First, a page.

Then one day last summer, I realized how close I'd come to being a destructive, gentrifying, homogenizing force for evil in the neighborhood. I had the day off from work and was walking down the block when I noticed an older Asian woman on the sidewalk, bent down over that plot of soil, filling a plastic shopping bag with the plants she was picking. I didn't recognize the leaves she was harvesting, but I was suddenly horrified to realize how close I'd come to cultivating her wild harvest right out of existence.

When I recently read Paradise Lot by Eric Toensmeier and Jonathan Bates, I learned that one of the basics of permaculture is observing a plot of land for a full year - all four seasons -  before beginning to cultivate it. This allows you to understand the ecology, the microclimates, the different environments that make up your piece of land. It occurred to me that this philosophy applies to almost any situation, not just agriculture. By letting 18 months pass - though it wasn't my intent - I had the opportunity to see even the culture of the neighborhood in action, and how that affects the land.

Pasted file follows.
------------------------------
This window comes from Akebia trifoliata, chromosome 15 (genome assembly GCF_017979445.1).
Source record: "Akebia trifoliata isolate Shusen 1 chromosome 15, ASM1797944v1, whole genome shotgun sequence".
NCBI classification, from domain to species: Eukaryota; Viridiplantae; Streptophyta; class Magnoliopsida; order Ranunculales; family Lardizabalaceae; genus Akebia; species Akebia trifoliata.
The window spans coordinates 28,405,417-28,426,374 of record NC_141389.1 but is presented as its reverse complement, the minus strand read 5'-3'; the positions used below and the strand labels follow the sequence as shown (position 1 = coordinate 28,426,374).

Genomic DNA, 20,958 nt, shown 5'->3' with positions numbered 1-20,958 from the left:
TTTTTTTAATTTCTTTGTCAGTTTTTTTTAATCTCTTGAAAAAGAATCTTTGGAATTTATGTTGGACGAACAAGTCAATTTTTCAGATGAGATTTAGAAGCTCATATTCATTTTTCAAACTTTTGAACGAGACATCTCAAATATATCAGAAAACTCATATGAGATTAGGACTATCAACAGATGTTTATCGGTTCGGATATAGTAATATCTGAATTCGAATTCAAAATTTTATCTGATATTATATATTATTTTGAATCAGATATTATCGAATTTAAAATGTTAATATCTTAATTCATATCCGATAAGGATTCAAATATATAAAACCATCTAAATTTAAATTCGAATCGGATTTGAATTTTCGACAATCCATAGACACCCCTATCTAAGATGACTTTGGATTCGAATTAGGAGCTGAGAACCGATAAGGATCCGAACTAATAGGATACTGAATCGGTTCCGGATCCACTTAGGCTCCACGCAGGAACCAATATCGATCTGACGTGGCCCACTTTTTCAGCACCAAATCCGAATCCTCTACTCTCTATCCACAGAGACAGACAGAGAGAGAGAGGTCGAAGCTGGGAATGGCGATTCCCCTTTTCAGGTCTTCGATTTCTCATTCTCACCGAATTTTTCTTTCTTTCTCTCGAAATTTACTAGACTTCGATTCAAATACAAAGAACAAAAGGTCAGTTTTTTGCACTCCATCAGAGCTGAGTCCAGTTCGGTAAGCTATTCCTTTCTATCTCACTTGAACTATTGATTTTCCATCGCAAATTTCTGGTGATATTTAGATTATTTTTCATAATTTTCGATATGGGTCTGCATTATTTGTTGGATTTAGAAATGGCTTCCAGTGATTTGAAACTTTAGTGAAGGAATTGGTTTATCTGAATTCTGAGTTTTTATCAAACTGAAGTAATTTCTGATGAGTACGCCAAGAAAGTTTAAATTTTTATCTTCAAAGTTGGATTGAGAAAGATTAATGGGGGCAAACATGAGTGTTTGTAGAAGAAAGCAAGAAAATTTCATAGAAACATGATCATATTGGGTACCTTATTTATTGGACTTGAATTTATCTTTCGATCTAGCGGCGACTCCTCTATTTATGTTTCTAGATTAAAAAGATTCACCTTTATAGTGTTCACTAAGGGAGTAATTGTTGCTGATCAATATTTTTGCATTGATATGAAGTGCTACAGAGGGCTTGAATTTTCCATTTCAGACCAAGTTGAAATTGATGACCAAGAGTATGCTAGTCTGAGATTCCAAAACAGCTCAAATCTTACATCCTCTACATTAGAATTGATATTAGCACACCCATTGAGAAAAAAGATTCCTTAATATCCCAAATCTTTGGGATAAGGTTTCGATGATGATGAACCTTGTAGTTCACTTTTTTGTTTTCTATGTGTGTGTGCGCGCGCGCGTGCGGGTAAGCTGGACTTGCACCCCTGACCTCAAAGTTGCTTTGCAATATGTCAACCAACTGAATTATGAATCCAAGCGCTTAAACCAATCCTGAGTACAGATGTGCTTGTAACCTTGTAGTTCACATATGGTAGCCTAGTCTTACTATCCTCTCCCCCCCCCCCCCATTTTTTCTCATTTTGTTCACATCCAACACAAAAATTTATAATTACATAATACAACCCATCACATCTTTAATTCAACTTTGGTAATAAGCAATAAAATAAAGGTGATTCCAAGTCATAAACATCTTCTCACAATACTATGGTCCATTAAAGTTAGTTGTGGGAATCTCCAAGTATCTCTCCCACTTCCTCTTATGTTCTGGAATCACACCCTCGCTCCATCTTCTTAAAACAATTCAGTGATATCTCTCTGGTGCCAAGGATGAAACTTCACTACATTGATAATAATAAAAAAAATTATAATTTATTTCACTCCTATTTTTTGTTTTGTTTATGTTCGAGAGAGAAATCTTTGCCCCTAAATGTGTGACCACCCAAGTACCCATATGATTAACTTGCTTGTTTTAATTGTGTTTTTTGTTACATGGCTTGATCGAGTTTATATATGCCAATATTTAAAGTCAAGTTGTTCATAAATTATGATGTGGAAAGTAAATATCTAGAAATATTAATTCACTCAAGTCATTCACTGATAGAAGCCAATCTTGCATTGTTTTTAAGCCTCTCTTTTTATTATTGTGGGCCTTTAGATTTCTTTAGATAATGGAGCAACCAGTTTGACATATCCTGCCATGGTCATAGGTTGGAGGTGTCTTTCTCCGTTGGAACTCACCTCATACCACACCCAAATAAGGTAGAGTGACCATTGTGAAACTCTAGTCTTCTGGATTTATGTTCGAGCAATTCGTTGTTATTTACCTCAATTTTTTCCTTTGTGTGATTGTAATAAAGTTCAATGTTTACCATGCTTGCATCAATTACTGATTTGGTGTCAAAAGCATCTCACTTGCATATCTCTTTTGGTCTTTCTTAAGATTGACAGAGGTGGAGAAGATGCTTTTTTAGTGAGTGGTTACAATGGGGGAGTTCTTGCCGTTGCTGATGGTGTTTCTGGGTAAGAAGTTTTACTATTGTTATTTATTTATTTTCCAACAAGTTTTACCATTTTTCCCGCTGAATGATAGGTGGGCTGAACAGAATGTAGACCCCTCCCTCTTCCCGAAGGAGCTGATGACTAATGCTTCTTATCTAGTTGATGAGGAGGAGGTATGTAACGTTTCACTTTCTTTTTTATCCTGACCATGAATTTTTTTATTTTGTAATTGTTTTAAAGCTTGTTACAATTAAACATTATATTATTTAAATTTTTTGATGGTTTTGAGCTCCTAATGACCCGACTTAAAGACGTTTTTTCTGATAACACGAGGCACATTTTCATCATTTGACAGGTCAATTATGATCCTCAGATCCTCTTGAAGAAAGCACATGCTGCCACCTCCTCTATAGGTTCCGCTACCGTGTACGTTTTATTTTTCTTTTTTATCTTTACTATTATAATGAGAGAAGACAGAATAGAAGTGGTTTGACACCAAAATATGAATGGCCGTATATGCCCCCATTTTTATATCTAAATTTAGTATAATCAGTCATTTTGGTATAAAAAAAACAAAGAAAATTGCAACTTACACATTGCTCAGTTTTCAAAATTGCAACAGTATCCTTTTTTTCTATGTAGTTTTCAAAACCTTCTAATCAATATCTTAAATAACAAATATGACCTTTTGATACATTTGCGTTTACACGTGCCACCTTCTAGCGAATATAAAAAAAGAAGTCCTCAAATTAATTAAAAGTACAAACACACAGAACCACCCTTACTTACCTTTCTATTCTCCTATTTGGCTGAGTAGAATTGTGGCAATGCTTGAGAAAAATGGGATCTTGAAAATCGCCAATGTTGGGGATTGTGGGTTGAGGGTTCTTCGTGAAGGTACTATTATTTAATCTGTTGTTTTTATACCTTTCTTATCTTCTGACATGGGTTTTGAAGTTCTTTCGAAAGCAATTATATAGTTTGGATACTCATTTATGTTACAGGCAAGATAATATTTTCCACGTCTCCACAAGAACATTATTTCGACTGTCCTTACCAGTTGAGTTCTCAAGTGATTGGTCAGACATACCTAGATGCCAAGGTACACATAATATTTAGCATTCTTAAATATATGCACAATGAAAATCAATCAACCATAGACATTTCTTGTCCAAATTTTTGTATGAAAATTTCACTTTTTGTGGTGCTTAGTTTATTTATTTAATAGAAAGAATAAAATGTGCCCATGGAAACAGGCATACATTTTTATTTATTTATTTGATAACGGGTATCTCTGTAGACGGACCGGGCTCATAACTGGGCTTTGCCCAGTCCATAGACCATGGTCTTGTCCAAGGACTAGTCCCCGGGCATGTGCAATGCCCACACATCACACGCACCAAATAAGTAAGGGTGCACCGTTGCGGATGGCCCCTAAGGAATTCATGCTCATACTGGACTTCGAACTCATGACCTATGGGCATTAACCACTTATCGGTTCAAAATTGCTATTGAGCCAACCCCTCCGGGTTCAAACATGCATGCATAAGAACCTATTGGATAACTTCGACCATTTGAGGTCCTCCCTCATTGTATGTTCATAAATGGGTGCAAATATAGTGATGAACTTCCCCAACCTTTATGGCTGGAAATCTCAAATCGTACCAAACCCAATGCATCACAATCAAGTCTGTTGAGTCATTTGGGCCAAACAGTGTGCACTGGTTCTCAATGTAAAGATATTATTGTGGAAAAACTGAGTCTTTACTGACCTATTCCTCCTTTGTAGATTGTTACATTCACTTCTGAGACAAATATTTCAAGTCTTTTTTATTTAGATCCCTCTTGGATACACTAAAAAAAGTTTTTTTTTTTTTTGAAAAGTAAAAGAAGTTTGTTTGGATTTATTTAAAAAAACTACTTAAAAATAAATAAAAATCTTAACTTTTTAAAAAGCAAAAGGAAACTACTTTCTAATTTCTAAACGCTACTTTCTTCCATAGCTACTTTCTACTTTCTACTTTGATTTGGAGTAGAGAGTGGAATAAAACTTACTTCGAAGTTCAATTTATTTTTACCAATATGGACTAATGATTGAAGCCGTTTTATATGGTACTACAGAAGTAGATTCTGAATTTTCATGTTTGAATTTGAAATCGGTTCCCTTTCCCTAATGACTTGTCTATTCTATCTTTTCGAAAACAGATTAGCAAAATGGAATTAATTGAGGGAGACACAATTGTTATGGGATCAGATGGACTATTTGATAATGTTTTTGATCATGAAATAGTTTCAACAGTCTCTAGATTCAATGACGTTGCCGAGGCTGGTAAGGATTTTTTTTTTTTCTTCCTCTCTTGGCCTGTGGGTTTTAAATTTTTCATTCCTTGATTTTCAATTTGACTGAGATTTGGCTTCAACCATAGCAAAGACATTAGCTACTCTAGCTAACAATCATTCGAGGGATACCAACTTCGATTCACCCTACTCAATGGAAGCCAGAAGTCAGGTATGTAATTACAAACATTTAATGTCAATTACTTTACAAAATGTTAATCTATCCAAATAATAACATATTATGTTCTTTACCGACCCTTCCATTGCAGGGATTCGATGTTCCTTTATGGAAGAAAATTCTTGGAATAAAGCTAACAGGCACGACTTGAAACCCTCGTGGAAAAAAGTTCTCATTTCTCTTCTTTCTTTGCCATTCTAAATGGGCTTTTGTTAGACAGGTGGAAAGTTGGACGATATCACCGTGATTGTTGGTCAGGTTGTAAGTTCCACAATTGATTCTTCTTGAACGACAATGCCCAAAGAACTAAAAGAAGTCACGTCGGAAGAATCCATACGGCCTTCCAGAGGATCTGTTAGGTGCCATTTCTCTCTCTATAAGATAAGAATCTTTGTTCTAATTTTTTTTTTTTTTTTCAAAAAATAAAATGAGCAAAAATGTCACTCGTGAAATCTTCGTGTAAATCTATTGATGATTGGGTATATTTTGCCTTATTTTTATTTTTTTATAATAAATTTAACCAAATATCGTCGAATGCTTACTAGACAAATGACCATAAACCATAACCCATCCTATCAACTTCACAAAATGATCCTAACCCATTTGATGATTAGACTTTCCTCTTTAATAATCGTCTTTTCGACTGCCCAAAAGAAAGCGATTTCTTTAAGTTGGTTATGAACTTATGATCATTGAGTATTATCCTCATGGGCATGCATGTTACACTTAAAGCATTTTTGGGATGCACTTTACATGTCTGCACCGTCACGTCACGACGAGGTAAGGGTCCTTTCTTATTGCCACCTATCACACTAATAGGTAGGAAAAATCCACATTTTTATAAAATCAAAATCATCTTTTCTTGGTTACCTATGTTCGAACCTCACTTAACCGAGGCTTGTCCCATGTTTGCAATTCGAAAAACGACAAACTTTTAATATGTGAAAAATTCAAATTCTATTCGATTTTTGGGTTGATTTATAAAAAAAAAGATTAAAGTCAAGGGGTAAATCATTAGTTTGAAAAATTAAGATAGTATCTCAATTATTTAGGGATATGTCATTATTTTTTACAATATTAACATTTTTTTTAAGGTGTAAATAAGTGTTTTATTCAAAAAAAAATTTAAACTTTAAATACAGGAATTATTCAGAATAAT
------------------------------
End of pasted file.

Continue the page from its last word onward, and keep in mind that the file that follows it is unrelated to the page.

*N.B.: I don't expect the end of the world any time soon, but there's no harm in a thought exercise (and maybe some bolt cutters), right?